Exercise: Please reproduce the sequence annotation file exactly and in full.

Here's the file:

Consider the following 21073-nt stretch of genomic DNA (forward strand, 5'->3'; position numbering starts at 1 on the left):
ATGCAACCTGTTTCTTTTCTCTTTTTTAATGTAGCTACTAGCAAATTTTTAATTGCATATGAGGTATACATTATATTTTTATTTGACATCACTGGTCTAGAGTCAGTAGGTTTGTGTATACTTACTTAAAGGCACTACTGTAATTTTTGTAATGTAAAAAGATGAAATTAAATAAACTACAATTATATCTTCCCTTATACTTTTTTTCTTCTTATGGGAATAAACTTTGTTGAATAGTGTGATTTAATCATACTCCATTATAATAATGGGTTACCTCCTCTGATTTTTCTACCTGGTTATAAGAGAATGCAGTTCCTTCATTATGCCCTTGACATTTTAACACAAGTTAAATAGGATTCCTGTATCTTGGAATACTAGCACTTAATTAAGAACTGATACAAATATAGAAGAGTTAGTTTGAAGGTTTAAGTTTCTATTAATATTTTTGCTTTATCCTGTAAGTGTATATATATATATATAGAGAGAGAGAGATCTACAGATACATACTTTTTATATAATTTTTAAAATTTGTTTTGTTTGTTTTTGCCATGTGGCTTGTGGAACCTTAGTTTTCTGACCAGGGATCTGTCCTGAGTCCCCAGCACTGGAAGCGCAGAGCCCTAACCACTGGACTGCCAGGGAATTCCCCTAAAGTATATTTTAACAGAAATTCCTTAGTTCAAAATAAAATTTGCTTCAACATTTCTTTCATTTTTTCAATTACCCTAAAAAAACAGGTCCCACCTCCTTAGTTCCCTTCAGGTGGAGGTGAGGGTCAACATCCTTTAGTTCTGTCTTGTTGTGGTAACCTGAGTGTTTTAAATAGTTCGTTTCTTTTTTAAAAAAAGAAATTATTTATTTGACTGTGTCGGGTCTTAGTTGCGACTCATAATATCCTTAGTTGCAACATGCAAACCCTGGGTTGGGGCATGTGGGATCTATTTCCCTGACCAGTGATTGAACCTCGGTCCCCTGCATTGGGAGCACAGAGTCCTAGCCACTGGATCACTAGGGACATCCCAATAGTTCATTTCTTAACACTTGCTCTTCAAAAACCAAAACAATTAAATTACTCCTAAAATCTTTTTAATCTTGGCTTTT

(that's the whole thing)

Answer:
Consider the following 21073-nt stretch of genomic DNA (forward strand, 5'->3'; position numbering starts at 1 on the left):
ATGCAACCTGTTTCTTTTCTCTTTTTTAATGTAGCTACTAGCAAATTTTTAATTGCATATGAGGTATACATTATATTTTTATTTGACATCACTGGTCTAGAGTCAGTAGGTTTGTGTATACTTACTTAAAGGCACTACTGTAATTTTTGTAATGTAAAAAGATGAAATTAAATAAACTACAATTATATCTTCCCTTATACTTTTTTTCTTCTTATGGGAATAAACTTTGTTGAATAGTGTGATTTAATCATACTCCATTATAATAATGGGTTACCTCCTCTGATTTTTCTACCTGGTTATAAGAGAATGCAGTTCCTTCATTATGCCCTTGACATTTTAACACAAGTTAAATAGGATTCCTGTATCTTGGAATACTAGCACTTAATTAAGAACTGATACAAATATAGAAGAGTTAGTTTGAAGGTTTAAGTTTCTATTAATATTTTTGCTTTATCCTGTAAGTGTATATATATATATATAGAGAGAGAGAGATCTACAGATACATACTTTTTATATAATTTTTAAAATTTGTTTTGTTTGTTTTTGCCATGTGGCTTGTGGAACCTTAGTTTTCTGACCAGGGATCTGTCCTGAGTCCCCAGCACTGGAAGCGCAGAGCCCTAACCACTGGACTGCCAGGGAATTCCCCTAAAGTATATTTTAACAGAAATTCCTTAGTTCAAAATAAAATTTGCTTCAACATTTCTTTCATTTTTTCAATTACCCTAAAAAAACAGGTCCCACCTCCTTAGTTCCCTTCAGGTGGAGGTGAGGGTCAACATCCTTTAGTTCTGTCTTGTTGTGGTAACCTGAGTGTTTTAAATAGTTCGTTTCTTTTTTAAAAAAAGAAATTATTTATTTGACTGTGTCGGGTCTTAGTTGCGACTCATAATATCCTTAGTTGCAACATGCAAACCCTGGGTTGGGGCATGTGGGATCTATTTCCCTGACCAGTGATTGAACCTCGGTCCCCTGCATTGGGAGCACAGAGTCCTAGCCACTGGATCACTAGGGACATCCCAATAGTTCATTTCTTAACACTTGCTCTTCAAAAACCAAAACAATTAAATTACTCCTAAAATCTTTTTAATCTTGGCTTTT